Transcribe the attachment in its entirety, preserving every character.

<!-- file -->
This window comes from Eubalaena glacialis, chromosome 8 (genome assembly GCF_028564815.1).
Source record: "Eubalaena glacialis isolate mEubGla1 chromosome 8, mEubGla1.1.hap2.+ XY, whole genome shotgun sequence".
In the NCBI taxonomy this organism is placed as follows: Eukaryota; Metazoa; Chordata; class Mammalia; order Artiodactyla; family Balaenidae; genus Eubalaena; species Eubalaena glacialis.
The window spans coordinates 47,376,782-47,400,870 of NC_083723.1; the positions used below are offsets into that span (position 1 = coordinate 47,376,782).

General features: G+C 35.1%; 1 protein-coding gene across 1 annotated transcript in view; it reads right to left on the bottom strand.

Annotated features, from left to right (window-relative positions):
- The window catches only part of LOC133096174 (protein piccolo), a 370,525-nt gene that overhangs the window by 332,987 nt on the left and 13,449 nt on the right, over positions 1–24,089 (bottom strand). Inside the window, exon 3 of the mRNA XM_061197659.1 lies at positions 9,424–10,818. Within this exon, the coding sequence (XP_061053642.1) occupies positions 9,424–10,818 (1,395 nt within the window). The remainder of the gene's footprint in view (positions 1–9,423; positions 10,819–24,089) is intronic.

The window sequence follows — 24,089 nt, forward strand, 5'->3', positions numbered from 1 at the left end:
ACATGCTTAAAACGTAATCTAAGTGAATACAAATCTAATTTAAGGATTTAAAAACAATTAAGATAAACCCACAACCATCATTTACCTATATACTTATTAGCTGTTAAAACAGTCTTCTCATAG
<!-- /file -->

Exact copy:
This window comes from Eubalaena glacialis, chromosome 8 (genome assembly GCF_028564815.1).
Source record: "Eubalaena glacialis isolate mEubGla1 chromosome 8, mEubGla1.1.hap2.+ XY, whole genome shotgun sequence".
In the NCBI taxonomy this organism is placed as follows: Eukaryota; Metazoa; Chordata; class Mammalia; order Artiodactyla; family Balaenidae; genus Eubalaena; species Eubalaena glacialis.
The window spans coordinates 47,376,782-47,400,870 of NC_083723.1; the positions used below are offsets into that span (position 1 = coordinate 47,376,782).

General features: G+C 35.1%; 1 protein-coding gene across 1 annotated transcript in view; it reads right to left on the bottom strand.

Annotated features, from left to right (window-relative positions):
- The window catches only part of LOC133096174 (protein piccolo), a 370,525-nt gene that overhangs the window by 332,987 nt on the left and 13,449 nt on the right, over positions 1–24,089 (bottom strand). Inside the window, exon 3 of the mRNA XM_061197659.1 lies at positions 9,424–10,818. Within this exon, the coding sequence (XP_061053642.1) occupies positions 9,424–10,818 (1,395 nt within the window). The remainder of the gene's footprint in view (positions 1–9,423; positions 10,819–24,089) is intronic.

The window sequence follows — 24,089 nt, forward strand, 5'->3', positions numbered from 1 at the left end:
ACATGCTTAAAACGTAATCTAAGTGAATACAAATCTAATTTAAGGATTTAAAAACAATTAAGATAAACCCACAACCATCATTTACCTATATACTTATTAGCTGTTAAAACAGTCTTCTCATAG